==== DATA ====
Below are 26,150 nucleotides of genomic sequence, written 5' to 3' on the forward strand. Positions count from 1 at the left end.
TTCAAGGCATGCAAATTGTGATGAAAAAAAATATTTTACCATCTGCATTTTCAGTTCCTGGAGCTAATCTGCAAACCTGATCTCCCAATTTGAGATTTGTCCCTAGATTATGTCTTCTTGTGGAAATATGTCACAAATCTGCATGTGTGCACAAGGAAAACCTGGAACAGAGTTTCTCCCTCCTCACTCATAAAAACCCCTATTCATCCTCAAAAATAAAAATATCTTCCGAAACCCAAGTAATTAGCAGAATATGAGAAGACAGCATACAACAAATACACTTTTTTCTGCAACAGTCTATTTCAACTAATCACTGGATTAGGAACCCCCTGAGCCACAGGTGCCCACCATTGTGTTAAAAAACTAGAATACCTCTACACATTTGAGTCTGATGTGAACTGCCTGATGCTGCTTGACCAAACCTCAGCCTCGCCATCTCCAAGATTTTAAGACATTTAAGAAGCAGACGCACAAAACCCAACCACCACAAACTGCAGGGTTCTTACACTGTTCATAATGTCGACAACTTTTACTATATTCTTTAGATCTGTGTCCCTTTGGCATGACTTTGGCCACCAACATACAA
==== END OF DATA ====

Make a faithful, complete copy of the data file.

Below are 26,150 nucleotides of genomic sequence, written 5' to 3' on the forward strand. Positions count from 1 at the left end.
TTCAAGGCATGCAAATTGTGATGAAAAAAAATATTTTACCATCTGCATTTTCAGTTCCTGGAGCTAATCTGCAAACCTGATCTCCCAATTTGAGATTTGTCCCTAGATTATGTCTTCTTGTGGAAATATGTCACAAATCTGCATGTGTGCACAAGGAAAACCTGGAACAGAGTTTCTCCCTCCTCACTCATAAAAACCCCTATTCATCCTCAAAAATAAAAATATCTTCCGAAACCCAAGTAATTAGCAGAATATGAGAAGACAGCATACAACAAATACACTTTTTTCTGCAACAGTCTATTTCAACTAATCACTGGATTAGGAACCCCCTGAGCCACAGGTGCCCACCATTGTGTTAAAAAACTAGAATACCTCTACACATTTGAGTCTGATGTGAACTGCCTGATGCTGCTTGACCAAACCTCAGCCTCGCCATCTCCAAGATTTTAAGACATTTAAGAAGCAGACGCACAAAACCCAACCACCACAAACTGCAGGGTTCTTACACTGTTCATAATGTCGACAACTTTTACTATATTCTTTAGATCTGTGTCCCTTTGGCATGACTTTGGCCACCAACATACAA